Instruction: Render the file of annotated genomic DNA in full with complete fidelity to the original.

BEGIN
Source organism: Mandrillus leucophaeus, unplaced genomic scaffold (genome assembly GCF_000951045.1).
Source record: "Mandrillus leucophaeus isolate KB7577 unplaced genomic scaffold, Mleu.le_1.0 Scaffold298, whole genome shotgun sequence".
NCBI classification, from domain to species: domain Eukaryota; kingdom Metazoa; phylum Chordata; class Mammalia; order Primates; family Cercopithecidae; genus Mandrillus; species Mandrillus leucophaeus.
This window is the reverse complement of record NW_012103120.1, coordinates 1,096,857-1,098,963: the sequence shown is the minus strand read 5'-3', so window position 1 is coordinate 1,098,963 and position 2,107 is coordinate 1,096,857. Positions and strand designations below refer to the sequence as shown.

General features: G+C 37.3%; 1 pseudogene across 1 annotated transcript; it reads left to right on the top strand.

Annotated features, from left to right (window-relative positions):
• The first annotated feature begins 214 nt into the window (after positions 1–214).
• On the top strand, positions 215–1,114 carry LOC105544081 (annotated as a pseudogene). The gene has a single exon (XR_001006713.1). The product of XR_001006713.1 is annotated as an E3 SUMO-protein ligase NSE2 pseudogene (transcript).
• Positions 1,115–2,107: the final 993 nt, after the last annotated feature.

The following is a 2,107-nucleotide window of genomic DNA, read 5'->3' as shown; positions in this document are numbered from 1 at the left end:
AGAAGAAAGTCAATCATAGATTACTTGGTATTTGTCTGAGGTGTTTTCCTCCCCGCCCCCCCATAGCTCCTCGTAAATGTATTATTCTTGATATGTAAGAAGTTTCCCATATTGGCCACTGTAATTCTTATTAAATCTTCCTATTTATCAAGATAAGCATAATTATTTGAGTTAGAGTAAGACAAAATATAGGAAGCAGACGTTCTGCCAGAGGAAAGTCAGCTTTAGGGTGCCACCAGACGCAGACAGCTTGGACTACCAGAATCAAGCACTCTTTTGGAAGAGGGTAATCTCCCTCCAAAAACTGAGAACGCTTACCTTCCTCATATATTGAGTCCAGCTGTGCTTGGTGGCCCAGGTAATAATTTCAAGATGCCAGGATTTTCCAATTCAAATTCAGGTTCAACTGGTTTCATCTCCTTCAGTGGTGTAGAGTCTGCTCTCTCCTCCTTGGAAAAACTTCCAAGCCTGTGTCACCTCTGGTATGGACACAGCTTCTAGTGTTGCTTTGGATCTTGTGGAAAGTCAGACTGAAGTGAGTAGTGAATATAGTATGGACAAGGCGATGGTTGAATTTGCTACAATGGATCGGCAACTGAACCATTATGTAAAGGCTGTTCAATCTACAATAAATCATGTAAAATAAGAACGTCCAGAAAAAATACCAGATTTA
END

Source organism: Mandrillus leucophaeus, unplaced genomic scaffold (genome assembly GCF_000951045.1).
Source record: "Mandrillus leucophaeus isolate KB7577 unplaced genomic scaffold, Mleu.le_1.0 Scaffold298, whole genome shotgun sequence".
NCBI classification, from domain to species: domain Eukaryota; kingdom Metazoa; phylum Chordata; class Mammalia; order Primates; family Cercopithecidae; genus Mandrillus; species Mandrillus leucophaeus.
This window is the reverse complement of record NW_012103120.1, coordinates 1,096,857-1,098,963: the sequence shown is the minus strand read 5'-3', so window position 1 is coordinate 1,098,963 and position 2,107 is coordinate 1,096,857. Positions and strand designations below refer to the sequence as shown.

General features: G+C 37.3%; 1 pseudogene across 1 annotated transcript; it reads left to right on the top strand.

Annotated features, from left to right (window-relative positions):
• The first annotated feature begins 214 nt into the window (after positions 1–214).
• On the top strand, positions 215–1,114 carry LOC105544081 (annotated as a pseudogene). The gene has a single exon (XR_001006713.1). The product of XR_001006713.1 is annotated as an E3 SUMO-protein ligase NSE2 pseudogene (transcript).
• Positions 1,115–2,107: the final 993 nt, after the last annotated feature.

The following is a 2,107-nucleotide window of genomic DNA, read 5'->3' as shown; positions in this document are numbered from 1 at the left end:
AGAAGAAAGTCAATCATAGATTACTTGGTATTTGTCTGAGGTGTTTTCCTCCCCGCCCCCCCATAGCTCCTCGTAAATGTATTATTCTTGATATGTAAGAAGTTTCCCATATTGGCCACTGTAATTCTTATTAAATCTTCCTATTTATCAAGATAAGCATAATTATTTGAGTTAGAGTAAGACAAAATATAGGAAGCAGACGTTCTGCCAGAGGAAAGTCAGCTTTAGGGTGCCACCAGACGCAGACAGCTTGGACTACCAGAATCAAGCACTCTTTTGGAAGAGGGTAATCTCCCTCCAAAAACTGAGAACGCTTACCTTCCTCATATATTGAGTCCAGCTGTGCTTGGTGGCCCAGGTAATAATTTCAAGATGCCAGGATTTTCCAATTCAAATTCAGGTTCAACTGGTTTCATCTCCTTCAGTGGTGTAGAGTCTGCTCTCTCCTCCTTGGAAAAACTTCCAAGCCTGTGTCACCTCTGGTATGGACACAGCTTCTAGTGTTGCTTTGGATCTTGTGGAAAGTCAGACTGAAGTGAGTAGTGAATATAGTATGGACAAGGCGATGGTTGAATTTGCTACAATGGATCGGCAACTGAACCATTATGTAAAGGCTGTTCAATCTACAATAAATCATGTAAAATAAGAACGTCCAGAAAAAATACCAGATTTA